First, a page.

Which gave Mahtook the RBI chance and after two foul balls he hot-hopped a grounder 3B Jarrod Parks could not come up with for the 3-1 lead. That margin stood into the fifth after Gausman struck out DH Trey Johnson to strand a pair of Dogs.
Then the Tigers just teed-off on Pollorena in their fifth, after a single and bunt put a runner on the middle base. Consecutive doubles, both to left-centerfield, by Raph Rhymes and Mason Katz, scored runs. Then Mahtook went the same direction but much farther for a two-run homer and 7-1 margin. He hit a pitch that wasn’t supposed to be, Cohen clarified.
“You have an open base, you want six inches on the outer half, if we walk him we walk him. And he just threw it right down the middle of the plate to their best hitter.” Pollorena remained in to hit Austin Nola before being excused.
Tim Statz ended that inning but opened the sixth with a single and walk, bringing righthander Devin Jones for a change of look. Not in the results though, because after an out he walked the bases full so Katz could bounce a double inside the third base bag for three runs. The batter took third on the throw-in as well, so when Jones wild-pitched while walking Mahtook he was able to come in for a 11-1 lead. And the next mound-move with Andrew Busby taking over.
A walk, plunking, and two-run Alex Edward double ended his short stint. Rookie righty Daryl Norris entered and was tagged for a RBI-double, then a line-shot home run from Jacoby Jones making it 17-1 before the second out of the inning.
From there the only questions were would the Bulldogs score anything else, and would Gausman make the distance. The answers were no, though not entirely equally. 1B Ryan Collins singled two outs into the eighth which pushed LSU’s bullpen button for Jimmy Dykstra to take care of the last four outs. Substitute 2B Sam Frost did lead off the ninth with a base hit and Johnson was plunked with two outs, before a merciful ground-out ending at the stroke of 9:00.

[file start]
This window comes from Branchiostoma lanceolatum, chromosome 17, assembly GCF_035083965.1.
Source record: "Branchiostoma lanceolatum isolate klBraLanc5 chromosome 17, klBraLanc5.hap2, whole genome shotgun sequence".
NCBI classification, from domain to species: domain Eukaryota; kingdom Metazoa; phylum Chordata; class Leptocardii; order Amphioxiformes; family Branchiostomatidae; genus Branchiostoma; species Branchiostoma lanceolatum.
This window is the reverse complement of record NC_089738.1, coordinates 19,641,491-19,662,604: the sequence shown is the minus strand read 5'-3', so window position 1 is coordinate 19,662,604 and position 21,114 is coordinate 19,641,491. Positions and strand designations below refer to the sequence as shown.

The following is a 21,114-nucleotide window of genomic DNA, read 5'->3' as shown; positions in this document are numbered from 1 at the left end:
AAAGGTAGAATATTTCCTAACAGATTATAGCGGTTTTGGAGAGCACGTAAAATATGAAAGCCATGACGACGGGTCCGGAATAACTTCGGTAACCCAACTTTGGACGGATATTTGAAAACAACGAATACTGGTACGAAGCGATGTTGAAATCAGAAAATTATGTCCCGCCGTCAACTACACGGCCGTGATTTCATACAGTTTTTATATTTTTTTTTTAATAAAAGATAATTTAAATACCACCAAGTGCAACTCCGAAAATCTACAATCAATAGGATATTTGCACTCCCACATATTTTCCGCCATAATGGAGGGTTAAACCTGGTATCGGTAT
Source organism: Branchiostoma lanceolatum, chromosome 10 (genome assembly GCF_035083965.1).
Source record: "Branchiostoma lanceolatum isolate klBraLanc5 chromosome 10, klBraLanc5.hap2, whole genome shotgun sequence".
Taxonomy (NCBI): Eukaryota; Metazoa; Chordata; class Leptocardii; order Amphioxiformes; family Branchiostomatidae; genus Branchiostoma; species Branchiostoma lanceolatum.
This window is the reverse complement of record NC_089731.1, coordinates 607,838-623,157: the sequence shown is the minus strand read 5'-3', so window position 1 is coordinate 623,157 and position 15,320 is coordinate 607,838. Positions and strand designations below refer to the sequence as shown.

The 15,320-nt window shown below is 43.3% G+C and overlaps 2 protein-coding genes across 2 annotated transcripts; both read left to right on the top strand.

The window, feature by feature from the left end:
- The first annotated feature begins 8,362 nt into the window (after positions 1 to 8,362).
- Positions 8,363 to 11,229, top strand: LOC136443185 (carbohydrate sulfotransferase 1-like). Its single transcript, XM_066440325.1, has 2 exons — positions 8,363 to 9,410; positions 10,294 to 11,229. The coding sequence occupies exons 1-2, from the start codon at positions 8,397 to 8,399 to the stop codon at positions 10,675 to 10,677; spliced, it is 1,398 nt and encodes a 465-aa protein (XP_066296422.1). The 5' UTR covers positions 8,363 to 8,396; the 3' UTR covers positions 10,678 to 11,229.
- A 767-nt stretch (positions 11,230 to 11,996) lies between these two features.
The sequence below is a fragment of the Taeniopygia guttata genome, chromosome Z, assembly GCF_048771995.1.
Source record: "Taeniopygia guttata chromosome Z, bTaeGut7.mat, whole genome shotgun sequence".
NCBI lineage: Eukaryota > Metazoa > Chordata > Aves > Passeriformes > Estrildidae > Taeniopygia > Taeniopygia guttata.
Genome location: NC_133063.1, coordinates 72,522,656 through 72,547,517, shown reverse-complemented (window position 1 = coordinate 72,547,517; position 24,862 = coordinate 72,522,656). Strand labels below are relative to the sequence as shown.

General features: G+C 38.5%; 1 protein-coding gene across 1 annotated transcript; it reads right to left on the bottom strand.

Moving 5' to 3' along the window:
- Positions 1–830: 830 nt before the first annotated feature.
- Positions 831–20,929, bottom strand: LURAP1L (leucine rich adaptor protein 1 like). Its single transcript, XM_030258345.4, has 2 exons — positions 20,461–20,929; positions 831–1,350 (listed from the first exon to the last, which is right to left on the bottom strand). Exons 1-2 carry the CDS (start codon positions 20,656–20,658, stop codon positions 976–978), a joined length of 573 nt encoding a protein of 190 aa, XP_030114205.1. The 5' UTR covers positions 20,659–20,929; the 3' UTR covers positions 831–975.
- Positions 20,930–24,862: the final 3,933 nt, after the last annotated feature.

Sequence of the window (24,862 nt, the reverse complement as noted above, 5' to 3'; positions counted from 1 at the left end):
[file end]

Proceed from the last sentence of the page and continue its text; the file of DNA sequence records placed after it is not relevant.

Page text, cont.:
Mahtook, a .411 batter in SEC play, owned MSU. He was 3-of-4 officially with four RBI and three runs, and walked once. Katz drove in four runs on two hits and scored twice. Five different Dogs had a single and that was it for MSU offense.
Afterwards Cohen wondered if the team was somewhat flat after a vigorous workout following Tuesday’s night win in Memphis. Though, he added, the Tigers had played on the road as well that evening and driven in from New Orleans. State’s essential downfall was much more about what pitcher was hitting the spots, and who got drives to drop. Basic baseball, in other words.
Thigpen fended off fears of deflation after a lopsided loss. They’d had half-a-game to make their peace with the outcome anyway, so… “We’ll get in, get some good rest, and come out ready to compete. We’ll use this to make us angry and come out with a chip on our shoulder and prove we’re a far better team than the way we played tonight.”
“We’re going to have amnesia on this one and start right back tomorrow, and do what we’ve done for the last, really, ten games,” said Cohen. “Which is play well, shove it in the strike zone, and have better at-bats.”
State will send a second lefthander, Nick Routt (2-2, 3.86 era) out against the right-side swinging Tigers, who list rookie righthander Kurt McCune (7-3, 3.30) for the Friday game. While the SEC scenarios are just as complex as ever after Thursday’s scores, the Bulldog task can be simplified somewhat.
“Nick Routt has to come out and throw strike-one,” Cohen said. “I think our kids understand tonight was an anomaly—I’ve got to use that Mississippi State English education!—and I really think our kids will come back and fight and scratch.”